Congress should not use the California legislation as a model. Despite months of intense advertising and promotional campaigns from third‐party marketers, only 38,000 consumers — less than 5 percent of the California ratepayers — have taken advantage of their ability to choose a different electricity company. Enron Corp. — the giant natural gas, electricity, and renewable energy conglomerate perhaps most responsible for the successful campaign to restructure the electricity industry — recently announced that their nearly decade‐long quest to enter the residential electricity market has turned to ash and that they would henceforth get out of the California market. Other would‐be utility competitors are expected to follow Enron’s lead, leaving California residential consumers back where they began at the beginning of this exercise. Soon, it appears that they will have nowhere to turn but to the very utilities that just a few months ago were written‐off as the relics of a by‐gone era of regulation and monopoly. What went wrong?
The short answer is that politicians rather than market forces designed the restructured California electricity system. Politicians, while paying lip service to deregulation and the magic of the market, could not bring themselves to simply let go of the industry. Reflecting the fear of both consumer activists and electric utilities that real markets would prove disastrous, the California legislature placed constraints on the restructured industry whose net effect was to stifle the very forces necessary to drive down California’s utility rates. Consumer choice thus became a meaningless exercise.
Utilities worried that in a free market most of their high‐cost nuclear and renewable sources of electricity would prove so uncompetitive that bankruptcy could result. The California legislature accordingly allowed utilities to impose a transition charge on customers who abandon their high‐priced power for the greener pastures of lower‐cost non‐utility power generators. Consumers, not utilities, would thus pay for those white elephants regardless of which company ratepayers choose to buy from.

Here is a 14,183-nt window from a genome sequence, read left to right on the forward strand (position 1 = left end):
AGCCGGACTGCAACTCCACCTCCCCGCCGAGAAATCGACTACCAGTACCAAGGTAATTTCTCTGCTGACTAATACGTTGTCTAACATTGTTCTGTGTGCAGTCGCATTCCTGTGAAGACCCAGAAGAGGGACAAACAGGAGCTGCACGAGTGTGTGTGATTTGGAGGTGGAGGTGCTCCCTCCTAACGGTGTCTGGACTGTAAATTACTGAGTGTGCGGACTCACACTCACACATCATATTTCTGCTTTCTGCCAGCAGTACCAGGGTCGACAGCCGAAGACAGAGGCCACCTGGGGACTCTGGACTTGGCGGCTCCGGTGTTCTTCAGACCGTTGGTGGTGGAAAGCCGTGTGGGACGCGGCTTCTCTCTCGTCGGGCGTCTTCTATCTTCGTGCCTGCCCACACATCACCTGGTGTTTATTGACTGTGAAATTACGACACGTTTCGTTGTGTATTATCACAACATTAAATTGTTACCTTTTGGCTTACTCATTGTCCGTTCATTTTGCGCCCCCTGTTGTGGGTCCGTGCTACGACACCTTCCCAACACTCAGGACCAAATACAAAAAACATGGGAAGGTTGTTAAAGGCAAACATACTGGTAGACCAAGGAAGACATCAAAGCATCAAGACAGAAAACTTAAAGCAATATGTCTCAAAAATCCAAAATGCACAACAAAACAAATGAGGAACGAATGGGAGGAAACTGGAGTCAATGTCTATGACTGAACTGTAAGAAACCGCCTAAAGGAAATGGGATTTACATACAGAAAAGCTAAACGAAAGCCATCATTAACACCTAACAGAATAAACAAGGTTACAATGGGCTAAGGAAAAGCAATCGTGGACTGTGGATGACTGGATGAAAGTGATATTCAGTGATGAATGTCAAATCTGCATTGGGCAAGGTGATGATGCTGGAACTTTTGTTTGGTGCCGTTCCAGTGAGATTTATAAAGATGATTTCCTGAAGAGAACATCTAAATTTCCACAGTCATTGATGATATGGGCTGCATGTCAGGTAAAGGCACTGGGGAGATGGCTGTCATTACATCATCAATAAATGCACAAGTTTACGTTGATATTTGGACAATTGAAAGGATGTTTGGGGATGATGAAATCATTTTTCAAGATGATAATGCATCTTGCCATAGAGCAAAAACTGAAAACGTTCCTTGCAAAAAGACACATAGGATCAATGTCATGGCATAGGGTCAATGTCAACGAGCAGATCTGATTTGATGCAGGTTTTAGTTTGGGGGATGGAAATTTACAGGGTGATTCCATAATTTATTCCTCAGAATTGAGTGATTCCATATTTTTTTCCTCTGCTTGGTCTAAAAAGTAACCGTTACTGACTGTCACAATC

Consumer activists worried that prices might rise in a free market. Thus, they lobbied successfully for a provision that froze retail rates at 1996 levels. As a result, customers who switch from a traditional utility to a new power marketer pay the wholesale price for power plus a delivery charge plus a variable “transition charge.” The sum of these charges cannot exceed the 1996 rate for electricity.
But since a rate freeze did not offer anything to consumers that they did not already have under the old regime, the legislature decided to mandate a 10 percent rate cut for all residential and small business customers. The legislature paid for this rate cut by selling 10‐year bonds issued by an off‐budget agency of the California State government.
The bonds are essentially another device to shift the costs of the uneconomic nuclear and renewable power from the utilities to the ratepayers, stretching out the payments over a longer period of time at slightly lower interest rates. Now, if all of us could refinance our VISA bills with state bonds over a longer period of time, our monthly payments would go down, but the total bill due would actually rise because we would be paying interest for a longer period of time. This sort of politically clever sleight‐of‐hand is costly not only for consumers but also for the economy as a whole. Capital that would have been used to finance new private investment is used instead to finance uneconomic power plants. Moreover, you don’t need to switch from a traditional utility to get the rate cut.
The net effect of California’s market meddling is to severely reduce the incentive for customers to switch companies. And because the benefits from switching for consumers in the politically designed system are low, the overwhelming majority of them have chosen to stick with the devil they know rather than switch to the devil they don’t.
What Congress should do is use its own legislation on intrastate trucking regulation as a model for electricity restructuring. Congress deregulated interstate trucking in 1980, but state regulation of intrastate trucking continued. The main effect of the continued state regulation was to restrict entry by new firms and raise the price of shipping for consumers. For example, a shipment of tobacco from Texas to Louisiana (125 miles) cost $450 in 1994 while the same shipment cost $750 to cover 85 miles within Texas.
The seeds for change in these cozy cartel arrangements were sown by a court case affecting Federal Express. California attempted to regulate Federal Express’s extensive truck operations within that state. Federal Express sued saying it was regulated under federal airline regulation. The initial judgement went against Federal Express, but the Ninth Circuit Court of Appeals overturned the California regulations in 1991, and the Supreme Court refused to hear the case letting the Appeals decision stand in the Ninth Circuit.